20 Chords Every Intermediate Guitar Player Needs To Know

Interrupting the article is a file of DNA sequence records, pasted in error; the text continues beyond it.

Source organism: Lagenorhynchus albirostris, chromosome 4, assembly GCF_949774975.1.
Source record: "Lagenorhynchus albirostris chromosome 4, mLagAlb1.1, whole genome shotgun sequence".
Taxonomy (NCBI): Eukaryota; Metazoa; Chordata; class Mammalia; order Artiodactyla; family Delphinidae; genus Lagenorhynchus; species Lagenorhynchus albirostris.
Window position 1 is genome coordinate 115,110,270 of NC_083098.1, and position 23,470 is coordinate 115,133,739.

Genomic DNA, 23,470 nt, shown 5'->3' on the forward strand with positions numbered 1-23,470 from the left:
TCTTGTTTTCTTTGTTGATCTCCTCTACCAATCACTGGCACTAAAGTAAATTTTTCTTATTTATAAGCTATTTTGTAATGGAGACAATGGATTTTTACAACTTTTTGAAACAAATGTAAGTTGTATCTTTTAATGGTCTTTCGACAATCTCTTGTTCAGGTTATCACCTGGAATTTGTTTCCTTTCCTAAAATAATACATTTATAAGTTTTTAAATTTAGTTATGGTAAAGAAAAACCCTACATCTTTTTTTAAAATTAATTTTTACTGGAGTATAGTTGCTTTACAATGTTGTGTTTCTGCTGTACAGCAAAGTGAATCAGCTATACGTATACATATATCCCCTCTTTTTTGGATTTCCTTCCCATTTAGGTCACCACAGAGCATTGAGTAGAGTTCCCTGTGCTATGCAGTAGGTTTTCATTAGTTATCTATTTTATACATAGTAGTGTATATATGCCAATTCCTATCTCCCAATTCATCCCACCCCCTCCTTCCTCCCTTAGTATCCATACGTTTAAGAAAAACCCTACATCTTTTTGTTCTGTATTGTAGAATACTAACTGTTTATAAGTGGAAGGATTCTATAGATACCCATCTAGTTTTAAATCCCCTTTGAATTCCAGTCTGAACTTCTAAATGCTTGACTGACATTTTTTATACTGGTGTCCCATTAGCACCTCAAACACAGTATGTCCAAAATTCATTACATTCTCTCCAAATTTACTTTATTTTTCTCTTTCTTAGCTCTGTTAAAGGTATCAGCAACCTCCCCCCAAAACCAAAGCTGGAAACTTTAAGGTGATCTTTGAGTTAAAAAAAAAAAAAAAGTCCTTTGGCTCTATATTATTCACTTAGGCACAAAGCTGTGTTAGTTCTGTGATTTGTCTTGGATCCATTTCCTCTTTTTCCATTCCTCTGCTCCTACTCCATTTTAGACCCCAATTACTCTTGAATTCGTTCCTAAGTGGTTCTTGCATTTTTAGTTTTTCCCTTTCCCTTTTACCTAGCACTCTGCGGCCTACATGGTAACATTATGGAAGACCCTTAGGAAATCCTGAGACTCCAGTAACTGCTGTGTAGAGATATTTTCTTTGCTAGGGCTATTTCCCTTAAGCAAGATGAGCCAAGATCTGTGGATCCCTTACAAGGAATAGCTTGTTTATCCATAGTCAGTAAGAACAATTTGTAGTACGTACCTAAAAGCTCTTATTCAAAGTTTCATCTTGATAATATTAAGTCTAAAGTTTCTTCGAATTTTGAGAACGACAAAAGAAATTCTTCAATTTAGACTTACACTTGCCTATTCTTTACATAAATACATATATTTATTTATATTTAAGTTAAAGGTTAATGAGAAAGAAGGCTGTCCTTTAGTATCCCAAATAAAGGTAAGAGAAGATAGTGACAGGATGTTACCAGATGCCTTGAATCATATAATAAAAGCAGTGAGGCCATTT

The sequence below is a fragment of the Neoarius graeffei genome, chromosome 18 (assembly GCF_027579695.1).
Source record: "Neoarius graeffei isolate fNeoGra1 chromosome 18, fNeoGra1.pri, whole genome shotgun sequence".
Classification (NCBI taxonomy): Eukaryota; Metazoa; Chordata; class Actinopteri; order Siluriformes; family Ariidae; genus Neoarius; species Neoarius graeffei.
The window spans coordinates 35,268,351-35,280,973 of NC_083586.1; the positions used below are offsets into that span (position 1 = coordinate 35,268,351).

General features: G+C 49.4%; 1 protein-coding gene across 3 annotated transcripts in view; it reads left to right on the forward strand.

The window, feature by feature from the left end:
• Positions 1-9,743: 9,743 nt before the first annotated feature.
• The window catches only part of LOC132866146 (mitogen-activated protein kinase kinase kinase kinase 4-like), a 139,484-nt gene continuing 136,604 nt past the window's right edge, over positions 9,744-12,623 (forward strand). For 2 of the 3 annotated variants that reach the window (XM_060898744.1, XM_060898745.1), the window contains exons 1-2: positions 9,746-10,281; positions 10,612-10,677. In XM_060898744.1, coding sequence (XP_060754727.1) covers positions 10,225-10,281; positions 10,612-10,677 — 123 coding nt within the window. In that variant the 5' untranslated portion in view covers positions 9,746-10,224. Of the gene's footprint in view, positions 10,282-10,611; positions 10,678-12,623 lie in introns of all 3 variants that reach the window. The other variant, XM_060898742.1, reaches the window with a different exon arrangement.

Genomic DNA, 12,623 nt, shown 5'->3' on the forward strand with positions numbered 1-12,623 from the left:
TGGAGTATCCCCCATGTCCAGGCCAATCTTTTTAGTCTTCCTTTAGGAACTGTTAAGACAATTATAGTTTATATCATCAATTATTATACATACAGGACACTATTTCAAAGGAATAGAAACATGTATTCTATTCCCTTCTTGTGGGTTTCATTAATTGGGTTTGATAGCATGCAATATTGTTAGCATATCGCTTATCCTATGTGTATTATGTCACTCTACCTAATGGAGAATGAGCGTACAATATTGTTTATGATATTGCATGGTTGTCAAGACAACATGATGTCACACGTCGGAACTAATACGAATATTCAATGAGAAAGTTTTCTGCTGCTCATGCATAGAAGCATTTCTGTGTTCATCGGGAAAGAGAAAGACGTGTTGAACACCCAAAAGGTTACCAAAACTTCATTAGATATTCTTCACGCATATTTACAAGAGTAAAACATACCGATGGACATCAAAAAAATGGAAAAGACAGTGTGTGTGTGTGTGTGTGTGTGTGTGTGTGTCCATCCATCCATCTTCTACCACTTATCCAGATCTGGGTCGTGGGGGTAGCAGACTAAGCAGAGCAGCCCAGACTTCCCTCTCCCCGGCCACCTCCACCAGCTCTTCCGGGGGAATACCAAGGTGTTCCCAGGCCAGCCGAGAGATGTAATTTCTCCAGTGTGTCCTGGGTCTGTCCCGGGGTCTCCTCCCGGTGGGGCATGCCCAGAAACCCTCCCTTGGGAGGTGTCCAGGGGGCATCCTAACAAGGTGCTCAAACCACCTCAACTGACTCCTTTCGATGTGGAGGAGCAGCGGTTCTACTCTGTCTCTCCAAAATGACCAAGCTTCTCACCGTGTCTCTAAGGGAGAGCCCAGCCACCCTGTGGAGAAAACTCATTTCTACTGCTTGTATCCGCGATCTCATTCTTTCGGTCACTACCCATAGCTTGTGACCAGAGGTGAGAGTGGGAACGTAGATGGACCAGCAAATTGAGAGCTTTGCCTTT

- Hey guitar players, it’s Nate here and a couple of months ago I made a video called 20 Chords You Need To Know To Be A Real Guitar Player, and I had no idea that the response to that video would be so good and you’d like a simple resource like that so much. So much so that I decided to do kind of a follow up or part two to that, because I got so many YouTube comments like these. With that in mind, in this video, we’re gonna go through 20 chords that I think you need to know if you wanna be a solid intermediate player. (guitar strumming) Let’s start off with some inversions. And if you don’t know what an inversion is, it’s just when you play a chord and a note besides the root of the note is the lowest note of the chord, like the third or the fifth of the chord. This first one is just a D over F sharp. (guitar chord) So instead of having a D in the bass (guitar chord) where it’s the lowest note, we just have an F sharp in the bass. And to get that you have to reach around with your thumb, which is a little bit awkward if you’ve never done that before. (guitar chord) For that F sharp, the third in the bass. And this is kind of a great walk up chord, all these inversions chords are really. So from that D over F sharp to a G, (guitar chord) or something like that. (guitar chord) And this one is movable, instead of just playing a D over F sharp (guitar chord) like this, what you can do is leave the A and D strings out and move this shape anywhere (guitar chord) and play just a low E string and then the top three strings. So if you move this up a whole step, you get an E over G sharp. (guitar chord) Next chord is G over B, another inversion. It’s just a G, first inversion, so it has the B and the bass to third (guitar chord) instead of the G, the third note. So all you have to do is take this low G out of the equation, don’t play the low E string. (guitar chord) And again this is a really great tool for kind of walking from chord to chord. So like from G (guitar chords) To a C. Get that half step walk up in there. Next inversion is a C over E and it’s kind of the same idea as the last chord. You just make a C chord and instead of having the C as the lowest note there, you take that out and have the third, the E (guitar chord) as the lowest note in the chord. And this one is movable as well, (guitar chord) You have to make a bar, though. So if I take this shape minus the C there and make it with these two fingers and then move it up and then put a bar down. (guitar chord) Now I’ll have a first inversion D Major chord. So that F sharp isn’t the base of D over F sharp. There’s another D over F sharp, so it’s kind of two different ways to play the same chord. This next chord is really handy for playing church music or old hymns because it lends itself from moving from like one chord, if you’re playing a A to a D. And all it is is a first inversion A Major chord. So A over C sharp, or A with C sharp in the bass. And not a lot of people know this one, for some reason, they just don’t think about it. So it’s A and then just add your pinky up here on the fourth fret for a C sharp. (guitar chord) Just play the middle four strings. You can hear how it goes from an A A over C sharp to a D, sounds really good. (guitar strumming) All right now on to some Sus chords. This one was a big request in the comments so if you make a D Major or a D Sus four all you have to do is put your pinky down on the third fret of the high E string. (guitar chord) It sounds kind of tentative, like it needs to resolve down back to that Major straight D Major chord. So that’s one way you can think about that chord. (guitar chords) This one is movable. You don’t have to play the low root note. What you can do is move it up a whole step if you want to play an E Sus 4, just play the top three strings. (guitar chords) Just think about it like that. Or if you’re ready adventurous. (guitar chords) All right, you can’t learn a D Sus 4 chord without learning a D Sus 2 chord, so let’s get that one in there too. They go together a lot. So if you have a regular D Major chord (guitar chord) D Sus 4 All you have to do to make a D Sus 2 is play the open high E string. Just take your middle finger off of that second fret of the high E string. (guitar chords) But again it sounds like it kinda wants to resolve up to the D Major chord. So these go well together a lot in different music. Sus 4, regular Major, Sus 2, back to Major. And again, this one is movable, just like the last one. So if you wanna make an E Sus 2, (guitar chord) just move the whole thing up a whole step. Then you can move. It’s a little bit trickier, but you can do it, it’s a good voicing for that. (guitar chords) A Sus 4, kind of the same idea, you just make an A Major chord (guitar chord) Come down with your pinky on this third fret this time, from the second up to the third fret of the B string. (guitar chord) You can hear how it is kind of tentative at the beginning, really wants to (guitar chords) resolve down to regular A Major chord. And again, if you want to make this into a B chord, B Sus 4 chord, for example, you can just move the whole little A shape up, bar it, I like to do it like that (guitar chords) just play those three strings that you’re actually fretting. (guitar chords) Move that third up to the fourth for B Sus 4. Or you can do the whole bar chord thing. (guitar chords) For a Sus 2, an A Sus 2, all you have to do (guitar chord) instead of playing a regular A Major chord, just take your third finger off, and you end up with an add nine quarter A Sus 2. And again, these go really well together. The A to the A Sus 4, A Sus 2, back to regular A. And if you want to make this one movable, you almost have to use a bar, you don’t have to but it makes it easier. What you can do is play just a regular B bar chord (guitar chord) just an A shape. Put your pinky up, one half step for a Sus 4, and then for the Sus 2 (guitar chord) just take your pinky off. (guitar chords) (guitar strumming) That’s it for Sus chords, let’s move on to a few Major 7 chords. That was another big request, so if you start off with an A major. (guitar chord) Just open A Major, what you can do is take this note right here with your middle finger, that’s a root note, and lower it about one half step, to make it A Major 7. (guitar chord) And you have to flip your index finger and middle finger around if you make an A like I do. (guitar chord) And that gives you an A Major 7 chord. (guitar chord) So you can hear the difference between (guitar chord) the regular A Major and the A Major 7 is (guitar chord) extremely jazzier. You know at least it starts to give you that jazzy sound. And if you want to make this one movable, you can just make that A Major 7 (guitar chord) with these three fingers. And then move up to wherever you’d like them. Move the pulse up and bar it (guitar chord) I get a B Major 7 chord. (guitar chords) So just moving that shape around. (guitar chords) It’s a really good exercise for that. Here’s another voicing for a Major 7th chord and this one has, its root note, the lowest root note on the six string. So G Major 7. (guitar chord) And this one’s kinda weird because you don’t play the A string. You skip it and kinda mute it with your index finger right here. (muted note) But you do play that low E string, and then you have, what looks like an A Minor chord right there with these three fingers. (guitar chord) And then the high E string is muted to where you just don’t play it. So what I end up doing is just taking these the pick and these three fingers, just kinda plucking, the piano. (guitar chords) Leaving the A and high E strings out and that’s my G Major 7 chord, and this one is fully movable, super easy, once you have the shape down (guitar chords) So if I want to play an A Major 7, all I have to do is move up a whole step. (guitar chord) And there it is. One more Major 7 chord for you, this is a D Major 7. Super easy in the open position too, all you have to do is bar the top three strings on the second fret, and then add in the open D string. Leave the low E and A strings out. (guitar chord) You get a D Major 7. (guitar chords) Pretty easy. And if you want to make it movable, just make the bar with your third finger. (guitar chord) Then move it up a whole step, and then, also move your root note up a whole step so it’ll be the second fret of the D string to make it E Major 7 (guitar chord) So from a D Major 7 to a E Major 7 (guitar chords) F, F sharp. Move it around any way you like. (guitar chord) Okay, you need some Minor 7th chords to go along with this that’ll help you start getting into jazz or other types of music that use these more complex chords. So an A Minor 7 (guitar chord) that’s our first voicing for this. And it’s just like an A Minor (guitar chord) when you take your third finger off of that G string and you play it open. (guitar chord) That gives you your Minor 7th interval to make a Minor 7 chord. So A Minor 7 if you want to make it movable, make those two notes with your second and third fingers, move it up a whole stop and then put a bar down. (guitar chord) That gives you a B Minor 7. (guitar chords) A Minor 7. (guitar chord) B Minor 7. All right, six string root note Minor 7 shape, we’ll go with a G Minor 7. (guitar chords) This has kinda the same concept as the G Major 7, and that we’re leaving the A string out and kinda muting it with our index finger that’s playing the root note here. And then all you have to do is play just like you would an A bar chord. Play the D, G and B strings with your third finger on the third fret. (guitar chord) Leave the high E string out. So, the pick’s gettin’ the low E string and then my fingers are getting (guitar chord) the D, G and B strings. You can strum too if you want. This A is muted, just be sure not to play that high E string or to mute it. (guitar chords) And again, it’s movable. (guitar chords) If you want to play an A Minor 7 with this shape, just move it up two frets. (guitar chord) To the fifth fret, and there you go. Last Minor 7 chord is a D Minor 7 and if you start with just a regular Open D Minor, what you want to do is move this note right here, this root note with your third finger on the B string back one whole step. And you end up with this voicing right here. You’re gonna either make a little mini bar on the first fret of the high E and B strings. And then play the second fret of the G string. (guitar chord) Along with the root note there, that open D. Or you can play like this, it doesn’t matter. (guitar chord) Which ever one’s more comfortable for you. (guitar chord) So D Minor 7 if you want to make it movable (guitar chords) just move it up a whole step, let’s take my index finger down to compensate for the root note. (guitar chord) There you have that E Minor 7 using the D Minor 7 shape. (guitar chords) I wanted to give you one other voicing for a 7th chord to kind of go with the major and minor 7th chords we’ve been going over. It’s this one. (guitar chord) It is kind of the same idea as the other six string root note 7th chords we’ve gone over here. (guitar chords) This is a dominant 7th, though. So, your index finger for a G7 Chord grabs a third fret (guitar note) mute the A string, mute the high E string, and then you have this shape on the D, G and B strings. (guitar notes) Looks like a D, but it’s moved over on the string set. And then (guitar chord) with that root you get (guitar chords) It’s like a scaled down version of this seven chord but it’s a little more jazzy. (guitar chord) Or use more jazz. And if you want to make that movable, (guitar chord) just get the shape down anywhere you like, so if we move it up two frets, end up with an A7. (guitar chord) All right, last 7th chord is just a Minor 7 flat 5. And this is a really common voicing. Again, to start getting into jazz and maybe playing some jazz standard chord progressions, things like that. And it’s a F sharp Minor 7 flat 5. (guitar chord) It’s movable, just like all the other 7 chords that we’ve been going over. And if you have your middle finger here, on the F sharp, that’s the lowest root note. (guitar chord) Again, the A string is muted. High E string, don’t play that either, or mute it. (guitar note) And then, third finger, second fret of the D, (guitar note) pinky, second fret of the G (guitar note) index finger first fret of the B. (guitar chord) F sharp Minor 7 flat 5 you want to be able to move it to a G sharp Minor 7 flat 5 (guitar chords) move it up two frets. (guitar chord) Back to F sharp. (guitar strumming) All right, C9, this is the funky chord. Used all the time in Funk, but Blues and Jazz too. (guitar chord) Really important to have some 9 chords down if you want to get into that style of music, so (guitar chord) Lowest root note, or lowest note, root note. (guitar note) There on the third fret of the fifth string, the A string (guitar note) and the third is right there index finger, second part of the D string (guitar note) Lowered 7th, or dominant 7th there, third finger. Third fret of the B, sorry, G string and then the B string is third fret as well. (guitar note) That’s the 9 of the chord. (guitar chord) (guitar chords) So just sliding in from below is one way to make this chord really funky. (guitar strumming) And even some people kind of flatten out their third finger to grab the third fret of the high E string as well. (guitar strumming) And this one is movable, you can use all those (guitar chords) those two shapes, and move ’em anywhere you want. If you move it up a whole step, you end up with a D9. (guitar chords) Back to a C9. (guitar chords) Once you get your C9 down, it’s gonna be really easy to play a C Minor 9. Only one note changes, so if you have a C9 (guitar chord) index finger, remember I said is a third, so all I have to is lower that by one half step. (guitar chord) So that give you a really cool minor color to start working into your playing in your songs. (guitar chords) If we want to make it movable, all you have to do, same thing, just move it to where your root note, (guitar chord) in this case it’s on the D, so I’m doing a D Minor 9. (guitar chords) I like to call this one the RPG chord, you’ll see why. It’s called a D6 (guitar chord) and if you’ve ever played an RPG, (guitar notes) oh, enemy’s coming, right? Time to fight. You won. Good to go. So to make this D6 chord, all you have to do is make a regular D. (guitar chord) Take your middle finger off. Open B string. That’s it. Top four strings, and if you want to make it movable, make the chord with your third and fourth fingers. (guitar chord) Move it up a whole step to make it E6 and then bar the top four strings. (guitar chords) Very moody chord. The last chord I have for you is a power chord. And you may be thinking, Nate, that should have been the other video, the one before this. I hear what you’re saying but this is an important power chord to get down, ’cause not a lot of people make really good use of this. A lot of people do this (guitar chord) for a G power chord or this (guitar chord) but using a D shape for a power chord as well can be really useful, ’cause it gives you a higher voicing (guitar chord) that might come in really handy if you’re playing with another guitar player or piano player and you need to get out of that lower register. So what you’re gonna do is just take a regular D major chord. That’s gonna be your foundation for that you can move that up to where your root note with your pinky. It’s on a G, and then leave the high E string out, ’cause that’s the third. All you’re gonna do is kinda play a D shaped bar chord right here but leave out the third. (guitar chords) Same thing as a power chord, just add (guitar chord) one octave. If you want to make it movable, if you want to make, let’s say, an A power chord, just move it up one whole step. (guitar chords) And you’re good to go. So that’s a lot of chords to learn, and let me know, did you know all these chords already or are some of them new to you? And if they were new to you, which ones did you like the sound of the best? Was it the Major 7, Minor 7, Minor 9, 6 Chord, let me know in the comments below. See you later. (light acoustic folk music) Ah, enemy’s coming, right? Time to fight. Ah, you won. Good to go. – [Man] Oh, you won. (chuckles) That was a quick battle! – Yeah it’s the beginning of the game, what can I say? (guitar chord)